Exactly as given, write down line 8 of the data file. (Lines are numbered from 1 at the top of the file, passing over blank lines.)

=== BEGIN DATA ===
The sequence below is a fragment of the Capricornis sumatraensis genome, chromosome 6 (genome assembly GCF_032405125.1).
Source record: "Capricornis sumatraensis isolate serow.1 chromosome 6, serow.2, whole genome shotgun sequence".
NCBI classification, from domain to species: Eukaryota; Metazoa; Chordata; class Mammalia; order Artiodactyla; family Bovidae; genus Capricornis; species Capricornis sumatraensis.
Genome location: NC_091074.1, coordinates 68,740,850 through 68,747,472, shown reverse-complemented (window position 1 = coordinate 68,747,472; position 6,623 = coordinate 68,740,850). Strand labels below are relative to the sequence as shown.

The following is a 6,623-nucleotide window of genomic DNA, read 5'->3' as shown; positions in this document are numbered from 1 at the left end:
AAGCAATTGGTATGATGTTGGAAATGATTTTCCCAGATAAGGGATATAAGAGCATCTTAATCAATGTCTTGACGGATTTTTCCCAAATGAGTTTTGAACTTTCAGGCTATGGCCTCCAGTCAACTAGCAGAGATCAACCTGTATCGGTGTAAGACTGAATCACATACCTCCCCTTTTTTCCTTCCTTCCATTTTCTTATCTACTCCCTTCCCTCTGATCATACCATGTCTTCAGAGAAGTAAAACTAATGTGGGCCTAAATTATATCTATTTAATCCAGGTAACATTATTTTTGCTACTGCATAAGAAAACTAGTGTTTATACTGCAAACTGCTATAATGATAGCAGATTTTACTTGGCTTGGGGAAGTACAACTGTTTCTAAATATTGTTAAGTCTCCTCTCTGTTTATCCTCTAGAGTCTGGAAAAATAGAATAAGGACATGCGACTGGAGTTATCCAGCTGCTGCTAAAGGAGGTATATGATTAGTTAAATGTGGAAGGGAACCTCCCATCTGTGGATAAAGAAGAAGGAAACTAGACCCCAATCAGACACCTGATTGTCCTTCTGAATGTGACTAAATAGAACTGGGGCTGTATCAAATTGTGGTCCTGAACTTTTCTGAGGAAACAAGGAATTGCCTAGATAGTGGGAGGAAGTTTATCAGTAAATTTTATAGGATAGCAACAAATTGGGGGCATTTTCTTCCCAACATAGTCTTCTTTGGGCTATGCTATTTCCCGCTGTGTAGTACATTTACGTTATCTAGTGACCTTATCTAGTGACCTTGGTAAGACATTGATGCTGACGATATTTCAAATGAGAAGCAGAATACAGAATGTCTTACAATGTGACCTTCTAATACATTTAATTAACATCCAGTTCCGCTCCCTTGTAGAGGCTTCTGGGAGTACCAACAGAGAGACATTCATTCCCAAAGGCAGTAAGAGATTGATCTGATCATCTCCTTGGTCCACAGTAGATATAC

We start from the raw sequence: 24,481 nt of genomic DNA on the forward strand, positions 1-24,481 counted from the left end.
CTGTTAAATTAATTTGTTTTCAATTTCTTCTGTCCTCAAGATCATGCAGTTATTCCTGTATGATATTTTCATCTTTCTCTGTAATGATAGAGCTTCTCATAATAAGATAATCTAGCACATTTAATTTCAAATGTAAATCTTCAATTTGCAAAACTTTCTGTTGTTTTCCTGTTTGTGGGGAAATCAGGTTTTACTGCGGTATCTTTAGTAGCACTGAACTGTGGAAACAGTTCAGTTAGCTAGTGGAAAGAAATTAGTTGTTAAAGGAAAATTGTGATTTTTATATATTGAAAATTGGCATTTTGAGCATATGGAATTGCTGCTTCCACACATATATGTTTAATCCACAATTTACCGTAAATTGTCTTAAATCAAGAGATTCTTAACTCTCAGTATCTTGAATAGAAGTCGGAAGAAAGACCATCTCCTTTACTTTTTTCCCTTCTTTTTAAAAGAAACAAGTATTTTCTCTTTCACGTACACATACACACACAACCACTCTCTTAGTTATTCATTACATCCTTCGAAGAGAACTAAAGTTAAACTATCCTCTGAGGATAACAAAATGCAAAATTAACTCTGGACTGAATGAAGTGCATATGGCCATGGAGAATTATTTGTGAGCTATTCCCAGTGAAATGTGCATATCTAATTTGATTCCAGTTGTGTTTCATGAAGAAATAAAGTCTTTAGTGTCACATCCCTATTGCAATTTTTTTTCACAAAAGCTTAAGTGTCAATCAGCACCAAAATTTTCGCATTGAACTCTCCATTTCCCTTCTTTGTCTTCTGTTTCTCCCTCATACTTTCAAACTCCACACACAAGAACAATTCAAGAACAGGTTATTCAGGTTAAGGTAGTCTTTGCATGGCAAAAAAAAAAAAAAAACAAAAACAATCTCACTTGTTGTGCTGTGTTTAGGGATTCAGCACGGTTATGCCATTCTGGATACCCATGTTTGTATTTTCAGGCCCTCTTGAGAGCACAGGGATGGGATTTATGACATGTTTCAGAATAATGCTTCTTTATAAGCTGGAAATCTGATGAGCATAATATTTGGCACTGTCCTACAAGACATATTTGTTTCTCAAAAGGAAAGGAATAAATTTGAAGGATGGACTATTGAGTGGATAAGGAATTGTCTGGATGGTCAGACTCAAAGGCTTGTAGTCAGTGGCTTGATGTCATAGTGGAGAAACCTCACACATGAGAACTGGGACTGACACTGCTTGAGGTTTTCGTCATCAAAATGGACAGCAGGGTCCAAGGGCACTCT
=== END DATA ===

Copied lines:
CTGTTAAATTAATTTGTTTTCAATTTCTTCTGTCCTCAAGATCATGCAGTTATTCCTGTATGATATTTTCATCTTTCTCTGTAATGATAGAGCTTCTCATAATAAGATAATCTAGCACATTTAATTTCAAATGTAAATCTTCAATTTGCAAAACTTTCTGTTGTTTTCCTGTTTGTGGGGAAATCAGGTTTTACTGCGGTATCTTTAGTAGCACTGAACTGTGGAAACAGTTCAGTTAGCTAGTGGAAAGAAATTAGTTGTTAAAGGAAAATTGTGATTTTTATATATTGAAAATTGGCATTTTGAGCATATGGAATTGCTGCTTCCACACATATATGTTTAATCCACAATTTACCGTAAATTGTCTTAAATCAAGAGATTCTTAACTCTCAGTATCTTGAATAGAAGTCGGAAGAAAGACCATCTCCTTTACTTTTTTCCCTTCTTTTTAAAAGAAACAAGTATTTTCTCTTTCACGTACACATACACACACAACCACTCTCTTAGTTATTCATTACATCCTTCGAAGAGAACTAAAGTTAAACTATCCTCTGAGGATAACAAAATGCAAAATTAACTCTGGACTGAATGAAGTGCATATGGCCATGGAGAATTATTTGTGAGCTATTCCCAGTGAAATGTGCATATCTAATTTGATTCCAGTTGTGTTTCATGAAGAAATAAAGTCTTTAGTGTCACATCCCTATTGCAATTTTTTTTCACAAAAGCTTAAGTGTCAATCAGCACCAAAATTTTCGCATTGAACTCTCCATTTCCCTTCTTTGTCTTCTGTTTCTCCCTCATACTTTCAAACTCCACACACAAGAACAATTCAAGAACAGGTTATTCAGGTTAAGGTAGTCTTTGCATGGCAAAAAAAAAAAAAAAACAAAAACAATCTCACTTGTTGTGCTGTGTTTAGGGATTCAGCACGGTTATGCCATTCTGGATACCCATGTTTGTATTTTCAGGCCCTCTTGAGAGCACAGGGATGGGATTTATGACATGTTTCAGAATAATGCTTCTTTATAAGCTGGAAATCTGATGAGCATAATATTTGGCACTGTCCTACAAGACATATTTGTTTCTCAAAAGGAAAGGAATAAATTTGAAGGATGGACTATTGAGTGGATAAGGAATTGTCTGGATGGTCAGACTCAAAGGCTTGTAGTCAGTGGCTTGATGTCATAGTGGAGAAACCTCACACATGAGAACTGGGACTGACACTGCTTGAGGTTTTCGTCATCAAAATGGACAGCAGGGTCCAAGGGCACTCT